Do you feel that your house would be perfect for you if you just had a bit of extra space, perhaps another bedroom, a playroom for the children or a larger dining area that opens out onto the garden? Extending your home to get the space you need rather than moving could be the right choice for you, but with so many options available and so much to know about the legal side of things it can be difficult to know where to start.
With that in mind, this article, produced by Durrants Building Consultancy in collaboration with the Mortgage Advice Bureau, gives you’re an overview of what to consider including planning permission and building regulations, costings and the importance of choosing the right architect and builder.
Do I need planning permission for my extension?
The general rule around planning permission is the larger and more significant improvements are likely to need planning permission from your local planning authority, and the smaller, less obtrusive improvements are not likely to need permission – this is known as ‘permitted development’.
Whether you need planning permission or not depends on a number of factors. As long as the plans for your extension adhere to the following rules, you won’t have to get planning permission for the work:
- The extension isn’t higher than the highest part of the roof of the house.
- If a single-storey rear extension, it should not extend more than 3m beyond the original wall of the house, if a semi or terraced house, or 4m if a detached house.
- A two-storey or more extension should not extend more than 3m beyond the original wall of the house.
- The maximum height of a single-storey rear extension is 4m.
- A single-storey side extension should have a maximum height of 4m, and the width should be no more than half that of the original house.
- A two-storey extension has to be at least 7m to the rear boundary.
- Materials used need to be similar or match the appearance of the house.
- No balconies or raised platform
Different rules apply though if you have a Listed Building or are in a Conservation Area or an Area of Outstanding Natural Beauty (AONB) or a Site of Special Scientific Interest (SSSI). If any of these apply please ring us for advice on 01379 646603.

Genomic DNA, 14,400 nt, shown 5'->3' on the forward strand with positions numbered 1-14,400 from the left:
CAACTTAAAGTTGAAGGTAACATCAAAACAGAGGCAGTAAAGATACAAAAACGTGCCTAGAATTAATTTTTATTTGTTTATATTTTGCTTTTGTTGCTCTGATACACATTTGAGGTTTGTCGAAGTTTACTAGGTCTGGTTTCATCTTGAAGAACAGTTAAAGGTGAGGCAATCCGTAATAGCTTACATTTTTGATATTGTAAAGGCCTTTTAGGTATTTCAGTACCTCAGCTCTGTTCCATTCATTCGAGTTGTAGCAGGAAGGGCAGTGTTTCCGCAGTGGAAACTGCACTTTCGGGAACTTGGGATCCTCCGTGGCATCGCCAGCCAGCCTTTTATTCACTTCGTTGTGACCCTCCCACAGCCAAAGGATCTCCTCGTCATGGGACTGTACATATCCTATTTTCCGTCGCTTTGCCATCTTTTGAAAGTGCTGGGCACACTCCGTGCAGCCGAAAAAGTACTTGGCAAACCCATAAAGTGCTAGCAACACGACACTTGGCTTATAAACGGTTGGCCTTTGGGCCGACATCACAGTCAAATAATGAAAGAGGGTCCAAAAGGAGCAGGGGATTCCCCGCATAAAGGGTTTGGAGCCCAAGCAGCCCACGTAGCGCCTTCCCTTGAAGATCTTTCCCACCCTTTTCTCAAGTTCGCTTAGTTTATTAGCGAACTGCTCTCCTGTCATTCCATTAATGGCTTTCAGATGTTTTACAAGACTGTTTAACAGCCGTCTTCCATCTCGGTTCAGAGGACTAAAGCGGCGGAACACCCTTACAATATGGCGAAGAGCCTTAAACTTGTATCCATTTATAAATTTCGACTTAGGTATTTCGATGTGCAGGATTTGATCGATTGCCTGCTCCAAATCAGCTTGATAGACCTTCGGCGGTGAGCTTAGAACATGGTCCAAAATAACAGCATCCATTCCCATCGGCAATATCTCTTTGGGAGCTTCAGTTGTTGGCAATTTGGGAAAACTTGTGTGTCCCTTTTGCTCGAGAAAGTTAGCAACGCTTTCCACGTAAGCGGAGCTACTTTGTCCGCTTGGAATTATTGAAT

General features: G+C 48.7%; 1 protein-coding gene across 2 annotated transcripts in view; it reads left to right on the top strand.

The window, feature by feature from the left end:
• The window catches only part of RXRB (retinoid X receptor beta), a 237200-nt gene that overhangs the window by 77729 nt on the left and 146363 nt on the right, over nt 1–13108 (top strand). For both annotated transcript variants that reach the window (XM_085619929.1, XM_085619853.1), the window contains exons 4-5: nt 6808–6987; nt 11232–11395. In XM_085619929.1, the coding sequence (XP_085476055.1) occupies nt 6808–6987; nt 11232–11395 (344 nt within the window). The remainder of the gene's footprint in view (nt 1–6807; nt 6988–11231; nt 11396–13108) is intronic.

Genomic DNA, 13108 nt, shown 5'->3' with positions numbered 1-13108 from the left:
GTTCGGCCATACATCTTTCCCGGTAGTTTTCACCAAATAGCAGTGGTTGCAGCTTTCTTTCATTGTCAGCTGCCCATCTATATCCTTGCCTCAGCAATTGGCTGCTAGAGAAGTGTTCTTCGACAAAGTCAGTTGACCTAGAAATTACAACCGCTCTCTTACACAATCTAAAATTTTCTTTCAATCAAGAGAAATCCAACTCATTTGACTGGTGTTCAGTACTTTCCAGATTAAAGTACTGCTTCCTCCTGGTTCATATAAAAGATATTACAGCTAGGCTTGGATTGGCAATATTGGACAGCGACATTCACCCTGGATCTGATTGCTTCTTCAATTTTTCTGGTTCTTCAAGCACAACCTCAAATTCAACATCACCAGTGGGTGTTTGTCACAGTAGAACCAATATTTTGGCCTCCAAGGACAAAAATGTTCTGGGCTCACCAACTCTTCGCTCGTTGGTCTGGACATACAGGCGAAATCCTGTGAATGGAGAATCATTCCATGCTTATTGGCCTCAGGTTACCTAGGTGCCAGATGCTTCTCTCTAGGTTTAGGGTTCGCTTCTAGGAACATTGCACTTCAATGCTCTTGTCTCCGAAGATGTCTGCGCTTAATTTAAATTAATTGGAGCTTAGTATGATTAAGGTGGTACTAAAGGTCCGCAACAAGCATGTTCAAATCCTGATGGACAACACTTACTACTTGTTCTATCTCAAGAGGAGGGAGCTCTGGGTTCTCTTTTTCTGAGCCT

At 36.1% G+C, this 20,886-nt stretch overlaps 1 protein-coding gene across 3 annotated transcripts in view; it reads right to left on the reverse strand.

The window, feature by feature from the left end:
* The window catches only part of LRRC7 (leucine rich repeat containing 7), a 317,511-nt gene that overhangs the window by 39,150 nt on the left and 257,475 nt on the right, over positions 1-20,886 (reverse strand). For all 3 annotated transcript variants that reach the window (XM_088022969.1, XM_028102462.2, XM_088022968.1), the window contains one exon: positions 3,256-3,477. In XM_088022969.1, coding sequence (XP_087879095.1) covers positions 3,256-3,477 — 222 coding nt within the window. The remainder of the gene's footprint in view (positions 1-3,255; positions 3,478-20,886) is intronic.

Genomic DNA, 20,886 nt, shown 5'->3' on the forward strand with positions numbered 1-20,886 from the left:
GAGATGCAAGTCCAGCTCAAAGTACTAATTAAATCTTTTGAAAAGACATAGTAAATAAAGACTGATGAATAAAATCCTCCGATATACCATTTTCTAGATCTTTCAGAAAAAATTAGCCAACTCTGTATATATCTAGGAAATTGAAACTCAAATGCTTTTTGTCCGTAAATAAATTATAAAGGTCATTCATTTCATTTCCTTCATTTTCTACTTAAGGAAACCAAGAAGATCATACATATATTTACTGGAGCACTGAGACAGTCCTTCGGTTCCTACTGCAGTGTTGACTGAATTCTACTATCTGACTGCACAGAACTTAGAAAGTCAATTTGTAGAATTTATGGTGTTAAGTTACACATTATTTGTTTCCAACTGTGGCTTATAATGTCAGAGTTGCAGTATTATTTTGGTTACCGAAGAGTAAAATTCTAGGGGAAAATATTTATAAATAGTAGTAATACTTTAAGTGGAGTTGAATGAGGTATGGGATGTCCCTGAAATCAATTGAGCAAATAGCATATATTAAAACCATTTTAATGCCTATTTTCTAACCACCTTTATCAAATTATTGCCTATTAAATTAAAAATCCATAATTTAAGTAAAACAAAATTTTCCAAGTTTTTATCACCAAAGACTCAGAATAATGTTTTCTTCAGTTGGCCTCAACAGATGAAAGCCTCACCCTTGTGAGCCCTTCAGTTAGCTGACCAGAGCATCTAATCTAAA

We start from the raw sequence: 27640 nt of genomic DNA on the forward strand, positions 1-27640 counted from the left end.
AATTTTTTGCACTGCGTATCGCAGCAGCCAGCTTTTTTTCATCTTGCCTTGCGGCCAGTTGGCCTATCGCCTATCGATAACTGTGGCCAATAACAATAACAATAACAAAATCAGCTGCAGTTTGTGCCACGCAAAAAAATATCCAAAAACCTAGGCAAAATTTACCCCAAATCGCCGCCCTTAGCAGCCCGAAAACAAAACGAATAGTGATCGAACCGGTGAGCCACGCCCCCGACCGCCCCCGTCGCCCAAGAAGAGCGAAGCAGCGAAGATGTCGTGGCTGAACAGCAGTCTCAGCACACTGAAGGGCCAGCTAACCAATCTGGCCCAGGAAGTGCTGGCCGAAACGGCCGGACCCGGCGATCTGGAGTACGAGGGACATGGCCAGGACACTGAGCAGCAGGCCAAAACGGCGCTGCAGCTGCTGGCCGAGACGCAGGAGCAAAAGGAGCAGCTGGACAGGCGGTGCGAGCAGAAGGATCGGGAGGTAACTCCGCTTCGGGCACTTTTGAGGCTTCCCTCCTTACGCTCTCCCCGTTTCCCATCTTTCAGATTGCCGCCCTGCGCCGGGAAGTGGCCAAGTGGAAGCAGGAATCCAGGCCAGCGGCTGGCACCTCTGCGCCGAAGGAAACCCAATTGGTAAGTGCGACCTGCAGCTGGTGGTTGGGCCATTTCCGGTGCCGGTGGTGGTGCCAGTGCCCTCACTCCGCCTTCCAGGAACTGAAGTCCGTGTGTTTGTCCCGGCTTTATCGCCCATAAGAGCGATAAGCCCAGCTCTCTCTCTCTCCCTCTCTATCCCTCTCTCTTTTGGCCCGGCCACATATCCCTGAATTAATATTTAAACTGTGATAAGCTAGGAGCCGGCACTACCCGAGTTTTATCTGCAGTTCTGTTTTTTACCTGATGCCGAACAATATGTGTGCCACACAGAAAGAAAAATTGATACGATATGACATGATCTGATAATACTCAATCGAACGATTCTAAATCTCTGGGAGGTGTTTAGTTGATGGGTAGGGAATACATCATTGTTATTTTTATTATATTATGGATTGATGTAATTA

It is good practice to apply to your local council for a ‘Lawful Use Certificate’ to confirm that your plans are indeed permitted development. This will provide evidence that the extension doesn’t require planning permission and it is good evidence if you need to prove this in the future, for example if you move house and someone asks whether permission was granted.
The Planning Portal interactive house is an excellent tool for people to get a visual idea Use this link Interactive House – Planning Portal
You may also need to have a Party Wall Agreement drawn up between yourselves and any neighbours whom the building work might affect.
Please note – if you’re planning to extend a new build house then you might need permission from the developer who may charge you a fee.
What are ‘building regulations’?
Complying with building regulations is a requirement for any type of extension as it confirms that the work carried out is structurally sound. Building regulations cover such aspects as drainage, electrics, external and internal walls, roofs etc. But first things first, you’ll need to get the architect to draw up the plans that you can then submit.
To read the full list of planning permission and building regulations, contact your local council for more information.